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Opening Remarks of Andrew A. Feinstein at ConnCASE 2018 March Legal Conference Mental Health: Legal Implications for Educational Settings, Local and National Implications

I appreciate the opportunity to be included in this excellent panel. I commend Kathie Gabrielson for her work and creativity in putting this together.

Two trends have converged to make today’s topic timely and critical. First, we have seen a significant increase in the number of Connecticut students with anxiety, post-traumatic stress, school avoidance, and seriously maladaptive behavior. Second, just as our memories of Sandy Hook started to fade, Parkland happened and the national debate over school safety was retriggered.

Let’s bifurcate the school safety issue. The piece that has received the most attention is how do we stop angry young men (and they have all been men) from shooting up schools. One side insists on gun control while the other side wants police to be able to lock up anyone who someone else says may be a danger. I will not enter that debate here.

The other piece is really what our topic is all about. What can we do to prevent our children from becoming the angry young men who are inclined to produce mayhem? I have no magic solution to offer, but I will offer a few take-aways:

  1. Public schools have been made, largely by default, America’s first responder for children with mental health issues. I know that schools lack the mandate, the staff, the expertise, and the resources to do this job. Get over it: the job belongs to you.
  2. The State Department tells you to access community resources. Sure, go ahead. The fact of the matter is that community resources are underfunded, understaffed, episodic, short-term, and poor collaborators with the school system. Use them, but don’t expect community mental health centers to effectively deal with emotionally disturbed kids.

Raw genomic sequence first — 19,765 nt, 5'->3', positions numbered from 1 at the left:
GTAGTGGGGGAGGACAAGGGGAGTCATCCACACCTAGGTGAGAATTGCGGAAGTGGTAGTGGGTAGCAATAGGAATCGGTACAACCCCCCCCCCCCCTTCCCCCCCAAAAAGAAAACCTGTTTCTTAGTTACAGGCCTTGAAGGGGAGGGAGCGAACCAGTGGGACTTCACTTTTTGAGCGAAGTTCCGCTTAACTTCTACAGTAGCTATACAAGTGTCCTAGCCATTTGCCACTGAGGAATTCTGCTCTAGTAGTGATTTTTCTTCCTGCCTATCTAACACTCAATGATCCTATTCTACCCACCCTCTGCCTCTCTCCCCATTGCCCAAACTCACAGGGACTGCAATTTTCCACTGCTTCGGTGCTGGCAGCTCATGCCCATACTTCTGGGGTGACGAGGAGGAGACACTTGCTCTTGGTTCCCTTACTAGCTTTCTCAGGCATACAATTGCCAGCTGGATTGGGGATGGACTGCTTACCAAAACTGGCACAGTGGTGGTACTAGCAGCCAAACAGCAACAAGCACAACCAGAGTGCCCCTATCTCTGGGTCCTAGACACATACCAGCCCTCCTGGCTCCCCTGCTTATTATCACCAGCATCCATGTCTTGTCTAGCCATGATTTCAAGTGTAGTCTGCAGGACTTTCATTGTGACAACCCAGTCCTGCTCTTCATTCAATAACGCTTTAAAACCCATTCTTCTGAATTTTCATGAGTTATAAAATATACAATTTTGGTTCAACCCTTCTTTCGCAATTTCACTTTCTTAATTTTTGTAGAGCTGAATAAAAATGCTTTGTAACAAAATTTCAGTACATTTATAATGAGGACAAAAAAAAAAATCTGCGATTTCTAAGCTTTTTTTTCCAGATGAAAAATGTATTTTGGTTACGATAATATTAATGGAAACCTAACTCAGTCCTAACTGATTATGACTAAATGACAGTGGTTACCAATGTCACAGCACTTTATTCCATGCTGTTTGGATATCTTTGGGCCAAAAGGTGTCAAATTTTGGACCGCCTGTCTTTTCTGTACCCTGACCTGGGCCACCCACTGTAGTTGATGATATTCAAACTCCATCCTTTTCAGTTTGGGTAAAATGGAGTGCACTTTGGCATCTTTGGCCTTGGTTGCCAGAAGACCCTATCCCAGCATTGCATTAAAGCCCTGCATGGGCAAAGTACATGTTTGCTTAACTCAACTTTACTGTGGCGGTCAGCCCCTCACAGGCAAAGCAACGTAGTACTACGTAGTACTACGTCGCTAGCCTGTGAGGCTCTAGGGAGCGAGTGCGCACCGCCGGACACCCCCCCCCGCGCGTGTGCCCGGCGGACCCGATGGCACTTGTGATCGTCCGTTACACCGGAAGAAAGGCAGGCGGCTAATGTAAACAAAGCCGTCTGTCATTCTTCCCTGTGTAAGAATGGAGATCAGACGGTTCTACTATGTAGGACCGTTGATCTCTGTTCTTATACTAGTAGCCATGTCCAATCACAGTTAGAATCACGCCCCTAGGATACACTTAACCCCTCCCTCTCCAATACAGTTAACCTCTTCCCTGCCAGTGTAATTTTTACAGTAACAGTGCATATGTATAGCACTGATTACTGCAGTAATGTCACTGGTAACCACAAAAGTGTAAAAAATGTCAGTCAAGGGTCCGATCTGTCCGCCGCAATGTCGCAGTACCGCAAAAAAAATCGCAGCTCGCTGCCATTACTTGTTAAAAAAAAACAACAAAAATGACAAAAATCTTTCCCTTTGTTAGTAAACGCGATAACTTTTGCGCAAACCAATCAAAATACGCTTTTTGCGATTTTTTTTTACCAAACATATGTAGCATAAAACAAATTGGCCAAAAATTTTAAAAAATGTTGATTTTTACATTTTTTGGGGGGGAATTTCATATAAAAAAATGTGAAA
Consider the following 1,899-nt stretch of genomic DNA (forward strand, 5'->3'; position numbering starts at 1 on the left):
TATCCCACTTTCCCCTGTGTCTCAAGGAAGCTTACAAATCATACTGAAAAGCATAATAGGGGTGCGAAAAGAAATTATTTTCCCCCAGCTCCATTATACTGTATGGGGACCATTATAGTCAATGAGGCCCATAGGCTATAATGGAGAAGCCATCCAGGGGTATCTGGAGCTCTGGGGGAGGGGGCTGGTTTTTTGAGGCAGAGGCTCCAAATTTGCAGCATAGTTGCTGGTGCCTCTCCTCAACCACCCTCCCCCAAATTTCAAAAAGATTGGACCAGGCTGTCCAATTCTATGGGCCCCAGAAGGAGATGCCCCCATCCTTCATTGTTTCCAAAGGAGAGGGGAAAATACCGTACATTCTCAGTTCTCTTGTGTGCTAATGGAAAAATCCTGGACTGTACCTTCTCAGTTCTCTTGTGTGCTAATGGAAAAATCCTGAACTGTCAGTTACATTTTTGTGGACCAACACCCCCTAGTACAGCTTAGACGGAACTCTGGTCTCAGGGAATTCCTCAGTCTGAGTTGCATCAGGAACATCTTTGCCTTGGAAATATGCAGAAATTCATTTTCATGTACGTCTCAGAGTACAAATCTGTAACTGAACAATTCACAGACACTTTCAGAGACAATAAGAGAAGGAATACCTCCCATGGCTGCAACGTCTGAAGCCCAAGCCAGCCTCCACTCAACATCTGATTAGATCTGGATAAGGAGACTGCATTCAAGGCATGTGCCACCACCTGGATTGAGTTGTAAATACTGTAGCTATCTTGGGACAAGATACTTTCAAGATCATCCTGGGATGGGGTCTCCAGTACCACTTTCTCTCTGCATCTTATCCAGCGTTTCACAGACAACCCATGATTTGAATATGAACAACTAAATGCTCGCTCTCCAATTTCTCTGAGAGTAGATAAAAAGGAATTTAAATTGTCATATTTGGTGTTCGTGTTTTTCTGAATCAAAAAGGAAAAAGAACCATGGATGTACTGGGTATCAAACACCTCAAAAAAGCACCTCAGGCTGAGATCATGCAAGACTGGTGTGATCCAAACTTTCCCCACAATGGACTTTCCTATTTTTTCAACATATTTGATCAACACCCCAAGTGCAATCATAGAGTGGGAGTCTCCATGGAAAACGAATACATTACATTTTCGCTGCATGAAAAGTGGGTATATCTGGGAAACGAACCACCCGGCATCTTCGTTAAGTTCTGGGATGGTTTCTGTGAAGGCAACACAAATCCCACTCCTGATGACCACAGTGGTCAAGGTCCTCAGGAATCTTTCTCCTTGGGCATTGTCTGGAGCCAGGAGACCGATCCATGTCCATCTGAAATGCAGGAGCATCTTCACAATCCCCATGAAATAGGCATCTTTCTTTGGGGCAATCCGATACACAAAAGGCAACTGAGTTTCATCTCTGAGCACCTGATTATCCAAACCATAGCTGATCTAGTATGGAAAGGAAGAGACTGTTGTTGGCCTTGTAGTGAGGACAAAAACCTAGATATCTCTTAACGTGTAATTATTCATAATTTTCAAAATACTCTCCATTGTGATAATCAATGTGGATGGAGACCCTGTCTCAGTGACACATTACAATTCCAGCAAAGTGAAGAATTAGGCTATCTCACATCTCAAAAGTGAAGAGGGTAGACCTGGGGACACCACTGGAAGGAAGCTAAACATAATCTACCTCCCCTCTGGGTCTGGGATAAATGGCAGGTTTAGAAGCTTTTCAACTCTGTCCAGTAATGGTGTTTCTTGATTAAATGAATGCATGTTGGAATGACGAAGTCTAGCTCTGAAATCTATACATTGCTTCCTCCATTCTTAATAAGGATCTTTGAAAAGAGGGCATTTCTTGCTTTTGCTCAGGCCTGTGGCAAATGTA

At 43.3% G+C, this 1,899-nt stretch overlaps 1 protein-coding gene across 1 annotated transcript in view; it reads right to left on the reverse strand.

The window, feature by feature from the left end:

3. Special education exists, in part, to provide services to kids with mental health issues.
  4. Academic failure is not the only gateway to special education. School districts should be inclusive in finding children with emotional disturbances eligible for special education services, even if those children are doing fine academically.
  5. Provide a fully panoply of services to children with emotional disturbances, focusing particularly on services that provide an emotional link to other children. School shooters are loners. Special education should aim explicitly on relationships.
  6. Read the Office of the Child Advocate Report on Sandy Hook. Newtown intentionally and aggressively pushed Adam Lanza and his family out of the school system. That should be an object lesson in what not to do.
  7. Do not expel or suspend students. Anger is fueled by exclusion. Keep the potentially dangerous student close and in touch. Of course, placing misbehaving kids in alternative programs may be necessary for the safety of everybody else in the building. But, don’t isolate or reject misbehaving kids.
  8. It is easy to identify the externalizers. It is far more difficult to hone in on the internalizers. Depression, anxiety, school-avoidance, refusal to be part of the social group: those all can be indicators of more serious issues. Frankly, I am far more concerned about possible violence from internalizers than from externalizers.
  9. One size does not fit all. A consequence-based reward system, strict ABA-based data, carefully tailored interventions may work for one child, but may well be exacerbating and provoking for another. My advice: don’t let the BCBAs run your schools.
  10. Irrational fear leads to irrational decision making. Lock-down drills, visible police officers, metal detectors, and the like all have a significant effect on the learning environment. As we make schools more safe environments, let’s all track the effect on all school children and make sure that the benefits of such security outweigh the costs.

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